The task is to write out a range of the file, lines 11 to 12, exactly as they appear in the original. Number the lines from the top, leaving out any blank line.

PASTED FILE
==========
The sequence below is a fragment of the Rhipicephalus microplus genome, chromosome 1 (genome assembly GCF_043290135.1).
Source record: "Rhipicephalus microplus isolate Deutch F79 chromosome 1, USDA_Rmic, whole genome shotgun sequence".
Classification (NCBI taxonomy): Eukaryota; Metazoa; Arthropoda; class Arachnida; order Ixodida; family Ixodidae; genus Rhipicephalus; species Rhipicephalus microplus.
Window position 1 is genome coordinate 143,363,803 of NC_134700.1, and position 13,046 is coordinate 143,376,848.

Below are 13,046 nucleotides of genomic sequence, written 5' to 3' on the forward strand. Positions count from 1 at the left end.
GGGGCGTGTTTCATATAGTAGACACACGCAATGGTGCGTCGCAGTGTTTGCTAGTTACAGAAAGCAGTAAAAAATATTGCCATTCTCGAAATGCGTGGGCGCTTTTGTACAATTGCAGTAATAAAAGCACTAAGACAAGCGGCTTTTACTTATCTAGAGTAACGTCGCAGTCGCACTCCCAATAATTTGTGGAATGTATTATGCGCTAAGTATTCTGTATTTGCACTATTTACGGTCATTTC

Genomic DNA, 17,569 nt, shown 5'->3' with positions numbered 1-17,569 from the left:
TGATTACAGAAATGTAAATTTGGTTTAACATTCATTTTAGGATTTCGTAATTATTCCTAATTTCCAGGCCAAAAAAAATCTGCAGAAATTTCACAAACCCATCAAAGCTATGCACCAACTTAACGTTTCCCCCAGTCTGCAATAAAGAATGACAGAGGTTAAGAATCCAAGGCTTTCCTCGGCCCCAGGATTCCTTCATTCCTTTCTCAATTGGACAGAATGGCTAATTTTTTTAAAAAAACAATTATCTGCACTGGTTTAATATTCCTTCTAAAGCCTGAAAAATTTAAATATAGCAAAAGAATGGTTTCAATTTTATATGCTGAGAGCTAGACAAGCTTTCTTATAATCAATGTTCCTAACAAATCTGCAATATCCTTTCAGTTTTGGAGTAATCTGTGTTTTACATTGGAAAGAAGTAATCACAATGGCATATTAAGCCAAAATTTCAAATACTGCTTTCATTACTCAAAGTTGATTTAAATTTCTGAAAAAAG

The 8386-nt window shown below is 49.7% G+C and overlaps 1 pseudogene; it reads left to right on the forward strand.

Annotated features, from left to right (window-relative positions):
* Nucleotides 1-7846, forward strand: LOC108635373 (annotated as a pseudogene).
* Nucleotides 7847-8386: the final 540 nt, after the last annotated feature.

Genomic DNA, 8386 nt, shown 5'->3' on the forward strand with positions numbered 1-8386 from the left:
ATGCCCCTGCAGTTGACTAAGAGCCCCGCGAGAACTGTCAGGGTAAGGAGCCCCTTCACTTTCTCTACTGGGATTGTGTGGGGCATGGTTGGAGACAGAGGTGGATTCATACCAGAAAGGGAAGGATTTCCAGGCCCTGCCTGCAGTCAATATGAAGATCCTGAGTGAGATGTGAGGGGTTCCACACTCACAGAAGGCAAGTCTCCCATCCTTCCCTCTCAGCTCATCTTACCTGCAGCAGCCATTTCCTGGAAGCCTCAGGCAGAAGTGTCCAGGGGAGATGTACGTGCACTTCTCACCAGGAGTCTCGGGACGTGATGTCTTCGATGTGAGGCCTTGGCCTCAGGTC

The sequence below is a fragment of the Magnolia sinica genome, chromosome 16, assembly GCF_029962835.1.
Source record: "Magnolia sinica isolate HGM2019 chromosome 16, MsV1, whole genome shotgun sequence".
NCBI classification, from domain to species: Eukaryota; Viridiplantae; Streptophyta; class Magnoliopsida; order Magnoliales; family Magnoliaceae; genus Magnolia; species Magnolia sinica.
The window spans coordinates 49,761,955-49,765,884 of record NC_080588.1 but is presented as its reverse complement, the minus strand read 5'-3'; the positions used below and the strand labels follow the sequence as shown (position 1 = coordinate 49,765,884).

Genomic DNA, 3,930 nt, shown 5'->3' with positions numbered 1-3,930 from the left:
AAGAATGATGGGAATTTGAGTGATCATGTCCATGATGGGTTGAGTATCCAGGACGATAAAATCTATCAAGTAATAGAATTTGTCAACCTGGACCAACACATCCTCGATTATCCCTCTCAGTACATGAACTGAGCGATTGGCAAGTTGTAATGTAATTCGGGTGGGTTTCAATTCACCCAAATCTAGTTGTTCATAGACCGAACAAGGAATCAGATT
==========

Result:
* Nucleotides 1-7846, forward strand: LOC108635373 (annotated as a pseudogene).
* Nucleotides 7847-8386: the final 540 nt, after the last annotated feature.